Contemplating the current Practice Diary Exchange question recently led me to insights regarding the use of wen and wu as an organizational structure in meihuaquan. Many people, myself included, have trouble understanding the significance of the use of wen and wu as organizational components in Chinese cultural practices such as martial arts, music, opera, and dance. What do these ancient concepts entail and how are they relevant to practice in contemporary society? In response to such questions, it appears that the implications of this binary structure are broad reaching. The concepts reflect two fundamental conditions of society- peace and its opposite condition of disorder and their interrelationship. I argue that within meihuaquan, wu (Martial) and wen (Civil) as an organizational structure, serves to embed meihuaquan practitioners within a system that connects the individual spatially with the present, and temporally both back into the past and forward into the future.
Elaborating this argument will require some explanation.
Wu martial arts training, by nature of martial arts being a body-based practice, it is situated in the temporal plane of the present. meihuaquan training requires practitioners to first learn a basic choreographed routine, known as the Frame which is composed of alternating sets of static postures interspersed with moving-footwork. The static postures are accompanied by specific breathing methods to release the body, focus the mind, and forget the self in order to approach a state wherein one’s body seemingly merges into the environment.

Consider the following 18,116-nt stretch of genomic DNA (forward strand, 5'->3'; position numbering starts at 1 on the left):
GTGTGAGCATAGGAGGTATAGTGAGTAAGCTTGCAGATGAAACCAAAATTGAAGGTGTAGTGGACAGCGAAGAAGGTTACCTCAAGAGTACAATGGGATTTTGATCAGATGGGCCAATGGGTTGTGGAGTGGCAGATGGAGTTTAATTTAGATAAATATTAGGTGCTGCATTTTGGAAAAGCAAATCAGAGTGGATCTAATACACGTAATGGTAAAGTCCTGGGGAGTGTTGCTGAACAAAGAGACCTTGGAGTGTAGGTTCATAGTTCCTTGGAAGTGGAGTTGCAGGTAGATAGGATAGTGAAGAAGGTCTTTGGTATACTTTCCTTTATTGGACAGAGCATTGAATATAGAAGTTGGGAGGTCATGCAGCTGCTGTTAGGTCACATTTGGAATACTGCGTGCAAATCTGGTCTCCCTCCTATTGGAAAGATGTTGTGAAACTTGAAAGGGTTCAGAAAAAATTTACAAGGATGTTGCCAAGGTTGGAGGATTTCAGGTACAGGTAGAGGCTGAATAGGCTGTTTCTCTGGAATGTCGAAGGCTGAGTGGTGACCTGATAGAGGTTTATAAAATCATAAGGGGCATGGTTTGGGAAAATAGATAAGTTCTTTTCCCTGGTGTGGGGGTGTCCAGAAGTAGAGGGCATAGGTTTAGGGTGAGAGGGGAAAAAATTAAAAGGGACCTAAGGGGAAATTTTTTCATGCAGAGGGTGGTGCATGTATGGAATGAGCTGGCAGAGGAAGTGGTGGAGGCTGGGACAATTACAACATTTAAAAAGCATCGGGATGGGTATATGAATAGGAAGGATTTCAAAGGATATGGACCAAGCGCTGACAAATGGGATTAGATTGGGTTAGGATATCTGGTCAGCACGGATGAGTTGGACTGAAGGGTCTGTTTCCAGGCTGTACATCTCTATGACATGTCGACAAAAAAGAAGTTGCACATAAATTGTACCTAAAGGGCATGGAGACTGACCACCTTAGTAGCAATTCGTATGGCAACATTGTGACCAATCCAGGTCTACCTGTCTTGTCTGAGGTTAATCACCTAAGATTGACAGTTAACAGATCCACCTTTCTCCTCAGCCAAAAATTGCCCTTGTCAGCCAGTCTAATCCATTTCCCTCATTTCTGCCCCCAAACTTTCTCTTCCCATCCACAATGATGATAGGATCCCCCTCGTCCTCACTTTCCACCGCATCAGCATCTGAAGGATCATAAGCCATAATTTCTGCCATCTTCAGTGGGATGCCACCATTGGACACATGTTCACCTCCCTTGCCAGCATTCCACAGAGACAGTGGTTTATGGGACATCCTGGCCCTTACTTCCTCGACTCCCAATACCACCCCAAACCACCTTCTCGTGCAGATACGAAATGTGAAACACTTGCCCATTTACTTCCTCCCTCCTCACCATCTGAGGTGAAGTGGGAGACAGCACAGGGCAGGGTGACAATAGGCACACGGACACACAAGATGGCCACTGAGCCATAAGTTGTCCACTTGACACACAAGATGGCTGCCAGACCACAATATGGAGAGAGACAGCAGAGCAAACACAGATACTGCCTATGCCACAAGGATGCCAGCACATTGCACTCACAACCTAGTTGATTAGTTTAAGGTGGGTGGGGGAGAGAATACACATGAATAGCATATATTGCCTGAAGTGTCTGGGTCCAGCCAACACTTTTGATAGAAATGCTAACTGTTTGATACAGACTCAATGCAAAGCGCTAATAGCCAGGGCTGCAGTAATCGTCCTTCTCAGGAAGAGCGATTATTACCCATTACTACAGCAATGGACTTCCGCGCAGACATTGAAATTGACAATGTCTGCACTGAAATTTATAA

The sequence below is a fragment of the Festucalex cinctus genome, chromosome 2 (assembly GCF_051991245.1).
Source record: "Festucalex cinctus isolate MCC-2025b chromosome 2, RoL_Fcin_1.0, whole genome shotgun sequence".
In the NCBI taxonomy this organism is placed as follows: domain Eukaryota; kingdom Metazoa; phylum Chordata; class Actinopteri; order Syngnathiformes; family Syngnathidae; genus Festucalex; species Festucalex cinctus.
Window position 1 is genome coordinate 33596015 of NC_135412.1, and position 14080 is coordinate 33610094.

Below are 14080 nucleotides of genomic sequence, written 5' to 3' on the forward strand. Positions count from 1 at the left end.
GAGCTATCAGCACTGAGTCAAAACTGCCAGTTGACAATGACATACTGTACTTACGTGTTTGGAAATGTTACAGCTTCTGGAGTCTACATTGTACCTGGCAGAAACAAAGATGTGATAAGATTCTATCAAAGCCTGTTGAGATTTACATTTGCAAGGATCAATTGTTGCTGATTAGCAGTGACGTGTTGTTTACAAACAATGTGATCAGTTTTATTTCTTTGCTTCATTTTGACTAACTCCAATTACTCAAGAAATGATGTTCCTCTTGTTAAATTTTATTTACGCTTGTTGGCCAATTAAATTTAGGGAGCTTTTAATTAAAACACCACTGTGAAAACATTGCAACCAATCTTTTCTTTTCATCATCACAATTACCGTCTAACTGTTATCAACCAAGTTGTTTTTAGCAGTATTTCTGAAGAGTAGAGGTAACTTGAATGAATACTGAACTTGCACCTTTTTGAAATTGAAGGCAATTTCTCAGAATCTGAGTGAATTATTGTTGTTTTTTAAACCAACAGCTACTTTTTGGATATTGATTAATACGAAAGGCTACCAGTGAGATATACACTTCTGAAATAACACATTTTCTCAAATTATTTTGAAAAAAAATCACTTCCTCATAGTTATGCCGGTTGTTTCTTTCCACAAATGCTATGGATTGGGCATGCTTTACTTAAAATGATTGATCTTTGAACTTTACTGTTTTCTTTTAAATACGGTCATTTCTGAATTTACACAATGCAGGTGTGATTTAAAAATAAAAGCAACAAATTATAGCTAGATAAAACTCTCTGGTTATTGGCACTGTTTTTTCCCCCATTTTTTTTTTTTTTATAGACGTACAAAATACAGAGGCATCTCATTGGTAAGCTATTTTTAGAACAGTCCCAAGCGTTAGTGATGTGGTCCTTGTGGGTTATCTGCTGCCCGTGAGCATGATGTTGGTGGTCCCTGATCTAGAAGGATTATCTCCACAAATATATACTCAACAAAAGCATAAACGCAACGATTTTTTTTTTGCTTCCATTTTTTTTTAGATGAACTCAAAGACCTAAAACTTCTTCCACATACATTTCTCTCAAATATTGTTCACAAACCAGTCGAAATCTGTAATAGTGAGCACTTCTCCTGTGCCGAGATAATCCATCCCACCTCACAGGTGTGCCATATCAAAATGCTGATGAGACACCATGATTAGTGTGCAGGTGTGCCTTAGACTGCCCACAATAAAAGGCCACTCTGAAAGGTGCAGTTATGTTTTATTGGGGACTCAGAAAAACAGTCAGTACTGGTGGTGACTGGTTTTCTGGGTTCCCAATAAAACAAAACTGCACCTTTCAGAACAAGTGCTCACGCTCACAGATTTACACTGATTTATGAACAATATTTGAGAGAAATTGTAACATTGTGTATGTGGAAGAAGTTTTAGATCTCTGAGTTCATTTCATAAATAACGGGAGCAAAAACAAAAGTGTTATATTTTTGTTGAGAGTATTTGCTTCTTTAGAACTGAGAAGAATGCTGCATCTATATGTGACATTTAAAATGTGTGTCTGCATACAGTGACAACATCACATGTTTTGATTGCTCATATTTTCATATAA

The moving-footwork shifts the individual through space so that they will practice along the directional lines of the “Four Doors”, which includes all four cardinal directions (north, south, east, west), and the “Eight Directions”, which includes the inter-cardinal lines. By engaging with directions and space in a meditative mind-body state, practitioners develop a nuanced awareness of the body, its location in space, and relationship to the surrounding environment.
This heightened sense of space and place thus allows the practitioner to have a body-based realization of the Four Doors and Eight Directions as cosmological precepts in traditional thought that serve as metaphors for the expansive physical realm that we dwell within.
Wen civil field practices, to a large degree, involve beliefs and rituals that aim to connect practitioners with ancestral spirits and protector deities. The worship of ancestral masters and prayers for their intercession in contemporaneous and future events enables practitioners to transcend the temporal limitations of the physical world and to connect with the past, influence events in the present, and future as well. Stories about past masters and their high moral standards are commonly employed by meihuaquan teachers to encourage the next generation. Storytelling is an effective method for connecting past masters and events with both the present and the future in order to present a vision of “how things should be”.